This past weekend, we had unseasonably warm weather for December in South Carolina and I was hit –unseasonably, as well– with a touch of spring fever. I went out on Friday night and walked along the banks of our creek hoping to find a salamander out and about or some other animal revived by the warming trend. I managed to, in fact, spot a salamander in the creek– just barely, before it slipped under the bank–and a lone water boatman lazily dipping, diving and twirling about in a small pool. Other than that, a few raccoon tracks were all that materialized. In the morning, I was amazed to hear a few stray spring peepers getting an early start on their yearly ritual. I quickly ran out into the foggy morning hoping that I could find just one of the tiny amphibians to photograph before winter came back from lunch. My search ended in vain, and I was stuck with the silence that was only broken occassionally by the death rattle of beech leaves, which still clung tightly to slender branches. However, it wasn't long before I became charmed by the forms of the stripped down trees and mist shrouded landscape all around me. If winter is a metaphor for life here in the temperate zone, it most certainly represents our world's need for rest and reflection. In my own life, I find it very difficult to relax at times because I am constantly thinking about my next move and have already begun plotting out what I'll be up to when spring returns next year. Photography in the winter months, here in South Carolina, is very challenging to me because the deciduous areas of the state become stuck in a sort of visual no man's land; between the faded colors of autumn and the verdancy of spring not yet realized. We don't have the cleansing snows of the north and the simplicity of a desert winter. Instead, we are often left with a jumble of denuded forms screaming for attention all at once. It will serve me well to be patient in the understanding that spring will return again soon.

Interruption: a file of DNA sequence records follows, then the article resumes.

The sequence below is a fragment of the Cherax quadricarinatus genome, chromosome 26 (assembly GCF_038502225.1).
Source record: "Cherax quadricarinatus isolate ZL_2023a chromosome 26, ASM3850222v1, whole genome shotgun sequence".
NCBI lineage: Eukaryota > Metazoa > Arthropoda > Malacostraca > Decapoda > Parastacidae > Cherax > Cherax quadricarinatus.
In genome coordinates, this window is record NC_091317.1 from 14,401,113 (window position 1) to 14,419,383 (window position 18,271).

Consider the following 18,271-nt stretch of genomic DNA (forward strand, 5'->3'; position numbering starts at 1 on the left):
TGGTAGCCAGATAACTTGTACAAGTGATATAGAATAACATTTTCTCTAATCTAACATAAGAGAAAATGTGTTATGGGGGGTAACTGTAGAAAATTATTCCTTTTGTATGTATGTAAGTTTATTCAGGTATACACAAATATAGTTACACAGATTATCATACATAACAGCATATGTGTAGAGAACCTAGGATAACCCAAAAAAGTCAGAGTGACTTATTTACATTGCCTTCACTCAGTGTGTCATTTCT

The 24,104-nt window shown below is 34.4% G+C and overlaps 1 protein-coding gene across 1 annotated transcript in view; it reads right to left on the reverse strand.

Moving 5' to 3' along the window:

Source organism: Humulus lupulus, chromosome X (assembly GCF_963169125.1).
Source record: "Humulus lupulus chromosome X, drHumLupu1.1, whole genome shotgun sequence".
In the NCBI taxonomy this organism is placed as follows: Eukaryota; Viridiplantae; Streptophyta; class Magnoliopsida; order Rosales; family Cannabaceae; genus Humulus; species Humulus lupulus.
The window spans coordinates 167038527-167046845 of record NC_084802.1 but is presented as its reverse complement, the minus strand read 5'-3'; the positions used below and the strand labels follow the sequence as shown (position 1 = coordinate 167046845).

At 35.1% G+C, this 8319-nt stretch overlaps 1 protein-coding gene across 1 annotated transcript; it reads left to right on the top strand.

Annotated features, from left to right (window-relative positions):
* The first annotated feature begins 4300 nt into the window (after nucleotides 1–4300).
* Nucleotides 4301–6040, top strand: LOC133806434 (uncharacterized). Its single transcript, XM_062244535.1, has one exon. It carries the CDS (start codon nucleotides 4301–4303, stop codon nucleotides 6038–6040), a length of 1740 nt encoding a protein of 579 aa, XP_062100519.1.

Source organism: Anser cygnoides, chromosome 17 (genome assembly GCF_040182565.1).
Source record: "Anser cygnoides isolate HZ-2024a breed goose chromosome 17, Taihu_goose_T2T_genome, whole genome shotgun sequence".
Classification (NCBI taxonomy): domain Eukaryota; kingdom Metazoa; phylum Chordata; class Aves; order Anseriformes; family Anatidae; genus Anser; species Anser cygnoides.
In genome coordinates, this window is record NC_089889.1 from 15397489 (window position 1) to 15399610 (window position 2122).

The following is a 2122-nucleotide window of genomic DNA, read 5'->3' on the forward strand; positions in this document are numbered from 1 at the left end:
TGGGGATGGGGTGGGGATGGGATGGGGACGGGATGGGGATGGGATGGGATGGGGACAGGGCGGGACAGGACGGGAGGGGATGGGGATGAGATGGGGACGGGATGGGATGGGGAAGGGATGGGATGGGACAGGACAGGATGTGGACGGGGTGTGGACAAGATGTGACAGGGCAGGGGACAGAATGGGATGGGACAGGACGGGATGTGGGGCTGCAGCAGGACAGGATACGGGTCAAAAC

This Haiku by Buson sums up my emotions in three elegant lines:
Winter rain on moss
soundlessly recalls those
happy by gone days
More Winter Haiku can be found here.